Biologist Researches Built Environments

If a cyclist zips toward you on a moonless night and the beacon on his helmet temporarily blinds you, it’s probably Willem Griffiths heading home from campus after an evening spent spying on the secret lives of drug-resistant superbugs.

The 23-year-old biologist strives to see as much as he can, while he still can, in his race against the relentless progression of a disease that is stealing his sight.

Willem Griffiths zips through campus on his bike.
Griffiths zips through campus on his bike.

Without artificial light, he’s already blind by dusk.

Griffiths was four when his parents realized something was wrong. At an ice rink, their enthusiastic boy could not find his gray skates, which were on the floor near his feet.

They later learned he had retinitis pigmentosa, a rare genetic eye disease that destroys peripheral vision and the ability to see in low light. The skates had been just outside Griffiths’ field of vision, and the lack of color contrast with the carpet rendered them nearly invisible to him in the dimly lit locker room.

“This was before the genetic revolution, so no one knew the specific cause or what to expect as the disease progresses,” says Griffiths, whose younger sister also has the condition. “I grew up hoping genetic research would clarify our prognosis.”

Griffiths, who earned his biology degree from the UO in 2018, would get his answer during his junior year at the UO—but the devastating news that he will go blind in midlife nearly imploded his dream of becoming a scientist.

Neither Griffiths nor his family would let his eye condition affect his active and energetic boyhood. His love of the outdoors led him to Oregon and the UO, where his innate curiosity tugged him along a nuanced and nonlinear path through three of the UO’s kingpin research labs.

Full Immersion in Biomedical Research

The humble zebrafish, denizen of starter aquariums everywhere, is a superhero in the quest to improve human health. More than 8,000 labs now rely on the small striped swimmers in their pursuit of new treatments, drugs, and therapies—but biology professor Monte Westerfield remembers when his lab was one of only eight in the entire world.

A protégé of the late George Streisinger, the UO biologist credited with introducing zebrafish as an ideal research model, Westerfield is renowned for identifying genetic factors that cause rare diseases affecting hearing and vision, including retinitis pigmentosa.

He is also a founder and codirector of two cherished research treasure houses. The first, the UO-based Zebrafish International Resource Center (ZIRC), is the National Institutes of Health’s flagship zebrafish repository. Its companion, the Zebrafish Information Network (ZFIN), is a digital goldmine allowing scientists everywhere to better understand gene function by providing a searchable database that integrates findings from zebrafish studies with data from other model organisms and humans.

Griffiths knew none of this when he looked up part-time jobs for student workers shortly after arriving as a freshman. He landed one in husbandry at ZIRC.

Scrubbing thousands of freshwater tanks and feeding legions of fish representing more than 40,000 genetic strains precious to researchers all over the planet, he had no inkling his first research opportunity would involve creating a new strain of zebrafish in the storied Westerfield Lab. He doubts that he would know it exists now, if not for the Summer Program for Undergraduate Research (SPUR).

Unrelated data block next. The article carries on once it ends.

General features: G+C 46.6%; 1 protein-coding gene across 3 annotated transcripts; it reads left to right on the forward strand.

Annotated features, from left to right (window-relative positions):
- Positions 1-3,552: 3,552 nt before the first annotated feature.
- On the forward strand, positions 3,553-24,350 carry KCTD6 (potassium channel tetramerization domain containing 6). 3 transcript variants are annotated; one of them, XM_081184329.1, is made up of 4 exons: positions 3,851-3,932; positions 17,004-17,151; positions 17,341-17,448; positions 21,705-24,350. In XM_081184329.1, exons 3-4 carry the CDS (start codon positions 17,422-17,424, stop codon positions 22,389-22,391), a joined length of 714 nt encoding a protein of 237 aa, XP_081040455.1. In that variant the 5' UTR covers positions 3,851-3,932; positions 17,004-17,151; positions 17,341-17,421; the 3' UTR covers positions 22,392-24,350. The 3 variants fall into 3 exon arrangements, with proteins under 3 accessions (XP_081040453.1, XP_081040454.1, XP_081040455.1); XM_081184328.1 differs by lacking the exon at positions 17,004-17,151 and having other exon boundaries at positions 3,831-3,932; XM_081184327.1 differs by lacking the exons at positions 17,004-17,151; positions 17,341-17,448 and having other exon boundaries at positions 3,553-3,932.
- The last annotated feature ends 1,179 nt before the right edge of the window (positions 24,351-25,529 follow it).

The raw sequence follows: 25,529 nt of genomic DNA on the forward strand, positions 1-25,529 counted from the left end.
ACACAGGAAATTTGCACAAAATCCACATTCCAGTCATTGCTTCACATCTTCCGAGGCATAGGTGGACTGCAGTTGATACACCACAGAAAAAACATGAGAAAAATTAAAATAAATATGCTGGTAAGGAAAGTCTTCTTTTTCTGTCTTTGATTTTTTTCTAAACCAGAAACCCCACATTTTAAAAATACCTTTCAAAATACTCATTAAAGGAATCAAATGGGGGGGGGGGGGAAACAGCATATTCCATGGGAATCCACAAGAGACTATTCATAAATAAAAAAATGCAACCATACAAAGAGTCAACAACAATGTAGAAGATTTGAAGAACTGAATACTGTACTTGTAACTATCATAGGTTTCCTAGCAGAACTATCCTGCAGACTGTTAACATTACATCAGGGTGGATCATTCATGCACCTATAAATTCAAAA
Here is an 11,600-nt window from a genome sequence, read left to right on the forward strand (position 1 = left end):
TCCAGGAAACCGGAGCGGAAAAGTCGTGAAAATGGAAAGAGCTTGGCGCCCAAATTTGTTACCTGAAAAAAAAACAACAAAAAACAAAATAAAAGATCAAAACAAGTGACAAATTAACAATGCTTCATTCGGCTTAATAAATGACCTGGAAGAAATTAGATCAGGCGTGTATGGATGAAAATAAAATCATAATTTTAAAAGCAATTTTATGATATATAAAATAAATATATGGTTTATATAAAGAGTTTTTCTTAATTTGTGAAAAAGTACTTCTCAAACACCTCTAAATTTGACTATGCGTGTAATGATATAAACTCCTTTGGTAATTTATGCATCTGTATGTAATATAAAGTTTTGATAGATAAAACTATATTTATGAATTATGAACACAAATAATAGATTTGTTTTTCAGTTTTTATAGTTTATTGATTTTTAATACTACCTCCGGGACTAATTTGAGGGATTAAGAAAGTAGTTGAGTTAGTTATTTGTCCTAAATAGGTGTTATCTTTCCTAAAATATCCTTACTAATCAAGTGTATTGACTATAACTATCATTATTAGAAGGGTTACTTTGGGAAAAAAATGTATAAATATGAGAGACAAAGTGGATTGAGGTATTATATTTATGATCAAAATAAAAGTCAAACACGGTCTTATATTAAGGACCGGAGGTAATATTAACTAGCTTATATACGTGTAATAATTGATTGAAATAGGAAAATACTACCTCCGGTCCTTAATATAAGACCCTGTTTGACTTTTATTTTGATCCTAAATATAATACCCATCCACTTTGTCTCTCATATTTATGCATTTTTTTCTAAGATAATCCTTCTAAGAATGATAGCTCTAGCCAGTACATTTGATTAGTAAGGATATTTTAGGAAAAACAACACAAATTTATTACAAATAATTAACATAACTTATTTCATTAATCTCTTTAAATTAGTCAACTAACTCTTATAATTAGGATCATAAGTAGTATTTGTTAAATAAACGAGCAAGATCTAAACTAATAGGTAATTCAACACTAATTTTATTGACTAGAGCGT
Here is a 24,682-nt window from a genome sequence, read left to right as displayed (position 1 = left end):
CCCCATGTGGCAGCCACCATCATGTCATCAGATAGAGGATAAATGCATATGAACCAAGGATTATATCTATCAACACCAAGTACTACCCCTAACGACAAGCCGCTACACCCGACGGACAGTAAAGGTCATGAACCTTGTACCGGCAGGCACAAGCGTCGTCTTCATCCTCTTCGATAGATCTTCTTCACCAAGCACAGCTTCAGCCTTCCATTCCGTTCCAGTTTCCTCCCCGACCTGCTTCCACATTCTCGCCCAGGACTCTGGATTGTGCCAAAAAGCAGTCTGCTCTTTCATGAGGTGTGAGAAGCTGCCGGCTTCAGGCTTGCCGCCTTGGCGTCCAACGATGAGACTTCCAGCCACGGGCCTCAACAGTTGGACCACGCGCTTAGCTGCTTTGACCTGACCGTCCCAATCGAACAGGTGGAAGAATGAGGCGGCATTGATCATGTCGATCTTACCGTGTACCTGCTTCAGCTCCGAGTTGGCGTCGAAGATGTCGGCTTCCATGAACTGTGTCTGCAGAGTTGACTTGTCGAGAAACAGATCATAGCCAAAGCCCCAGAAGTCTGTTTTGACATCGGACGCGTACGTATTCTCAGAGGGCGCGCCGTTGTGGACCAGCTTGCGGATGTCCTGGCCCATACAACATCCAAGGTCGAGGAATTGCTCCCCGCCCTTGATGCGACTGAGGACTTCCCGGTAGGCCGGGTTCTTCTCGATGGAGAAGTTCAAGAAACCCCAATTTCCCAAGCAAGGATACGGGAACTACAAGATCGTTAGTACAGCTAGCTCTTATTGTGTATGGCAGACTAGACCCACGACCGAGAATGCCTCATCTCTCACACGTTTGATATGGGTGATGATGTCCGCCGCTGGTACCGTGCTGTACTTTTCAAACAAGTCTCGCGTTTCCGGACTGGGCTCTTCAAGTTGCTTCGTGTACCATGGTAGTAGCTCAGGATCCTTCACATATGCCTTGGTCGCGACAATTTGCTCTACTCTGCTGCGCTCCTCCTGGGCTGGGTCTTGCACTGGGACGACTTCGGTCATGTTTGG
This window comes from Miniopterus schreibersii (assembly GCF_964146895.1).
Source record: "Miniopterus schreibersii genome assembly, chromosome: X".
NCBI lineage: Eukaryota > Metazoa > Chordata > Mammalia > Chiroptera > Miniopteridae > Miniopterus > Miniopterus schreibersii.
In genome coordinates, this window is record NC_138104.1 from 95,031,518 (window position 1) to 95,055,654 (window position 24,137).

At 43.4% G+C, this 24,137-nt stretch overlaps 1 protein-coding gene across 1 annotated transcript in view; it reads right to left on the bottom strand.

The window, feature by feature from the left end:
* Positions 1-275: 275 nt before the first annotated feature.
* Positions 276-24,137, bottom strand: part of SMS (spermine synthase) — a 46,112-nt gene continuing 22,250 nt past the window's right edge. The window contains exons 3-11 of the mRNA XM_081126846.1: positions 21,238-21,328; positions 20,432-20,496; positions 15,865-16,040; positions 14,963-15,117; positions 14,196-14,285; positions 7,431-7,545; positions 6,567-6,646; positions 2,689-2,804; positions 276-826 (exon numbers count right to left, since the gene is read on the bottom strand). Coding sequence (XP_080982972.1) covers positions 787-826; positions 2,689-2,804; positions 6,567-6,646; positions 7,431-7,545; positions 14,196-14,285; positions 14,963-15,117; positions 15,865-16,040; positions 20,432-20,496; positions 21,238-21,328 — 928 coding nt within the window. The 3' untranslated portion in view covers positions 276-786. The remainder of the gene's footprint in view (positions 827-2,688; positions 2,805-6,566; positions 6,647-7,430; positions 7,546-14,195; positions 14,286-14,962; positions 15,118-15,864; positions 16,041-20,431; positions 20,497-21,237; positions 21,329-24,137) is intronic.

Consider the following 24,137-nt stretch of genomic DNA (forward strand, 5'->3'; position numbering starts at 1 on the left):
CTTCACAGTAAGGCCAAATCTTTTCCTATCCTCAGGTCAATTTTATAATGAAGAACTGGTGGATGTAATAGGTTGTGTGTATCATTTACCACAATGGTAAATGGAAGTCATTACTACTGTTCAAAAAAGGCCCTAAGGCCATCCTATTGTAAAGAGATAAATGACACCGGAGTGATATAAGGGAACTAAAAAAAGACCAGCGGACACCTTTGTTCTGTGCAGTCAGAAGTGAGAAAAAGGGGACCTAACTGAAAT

In applying to SPUR, Griffiths noted that his “intrinsic motivation” for neuroscience research stems from having a genetic eye condition. Three options came back, including the Westerfield Lab.

“I interviewed with Monte and his research associate, Jennifer Phillips,” he says. “They sent an email inviting me to join their lab later the same day.”

Griffiths arrived just as Phillips was developing strains of zebrafish with Usher syndrome type 1F, a mutation that causes congenital deafness and retinitis pigmentosa in about 2 percent of people of Ashkenazi Jewish descent. Introducing a genetic change in fish to mimic the human condition is the necessary and difficult first step for testing hundreds of potential treatments.

Griffiths’ mentor, Jennifer Phillips, showed him how CRISPR gene-editing technology allows scientists to explore possible treatments for rare inherited diseases.
Griffiths’ mentor, Jennifer Phillips, showed him how CRISPR gene-editing technology allows scientists to explore possible treatments for rare inherited diseases.

To test the feasibility of potential therapies, Phillips showed Griffiths how to use “CRISPR” gene editing to modify the zebrafish DNA further, creating targeted mutations that would help them understand more about the best treatment options for individuals with Usher 1F.

Griffiths continued to work with Phillips as a research assistant for two years, helping to characterize symptoms in the mutant fish and contributing to new understanding of the molecular nature of Usher 1F. They were also able to use the fish models to rule out one potential therapy that looked good on paper but did not improve hearing and vision symptoms when introduced to the Usher 1F fish. This achievement saved time and money for Usher 1F research teams around the world.

From Despair to Acceptance

Halfway through their project, Griffiths received hopeful news. A lab in Massachusetts called to say the culprit in his case is the gene PDE6B—the most common of 50 genes known to cause retinitis pigmentosa.

“Willem came to the lab to tell me the day he found out,” says Phillips, an expert on hereditary retinal disease. “If you think of a rod photoreceptor as having a recycling plant, the PDE6B gene codes the protein that breaks waste into parts and sends them out of the cell for reuse or disposal. When PDE6B is absent due to mutation, the spent products build up. The recycling center becomes more like a landfill, and the rod is polluted to death.”

As he read up on PDE6B, Griffiths took heart from learning the gene only affects rods, which provide peripheral and night vision.

“Good,” he thought. “At least I still have cones for fine focal vision.”

He looked forward to getting a definitive prognosis from Dr. Mark Pennesi, an assistant professor at Oregon Health and Science University’s Casey Eye Institute who specializes in degenerative eye diseases.

“The outlook seemed okay at first,” Griffiths says of his appointment with Pennesi. However, as they studied scans of his retinas, they noticed some of his cones—the photoreceptors responsible for color and fine focal vision—also were beginning to die due to “the bad neighbor effect” of his polluted rods.

Realizing this meant he would certainly go blind, Griffiths, a self-described “happy optimist,” fell headlong into a black pool of anxiety.

“I didn’t deal with it well for the first three or four months,” he says. “It was a heavy hit, especially in the middle of college when I was figuring out that I wanted a career in research. How could I do that without vision?”

His psychological lifeguard turned out to be Hank Shipman, a childhood friend. Willem remembers every word he said. “Look, this disease is not going away. It’s outside your control, so don’t let it control you.”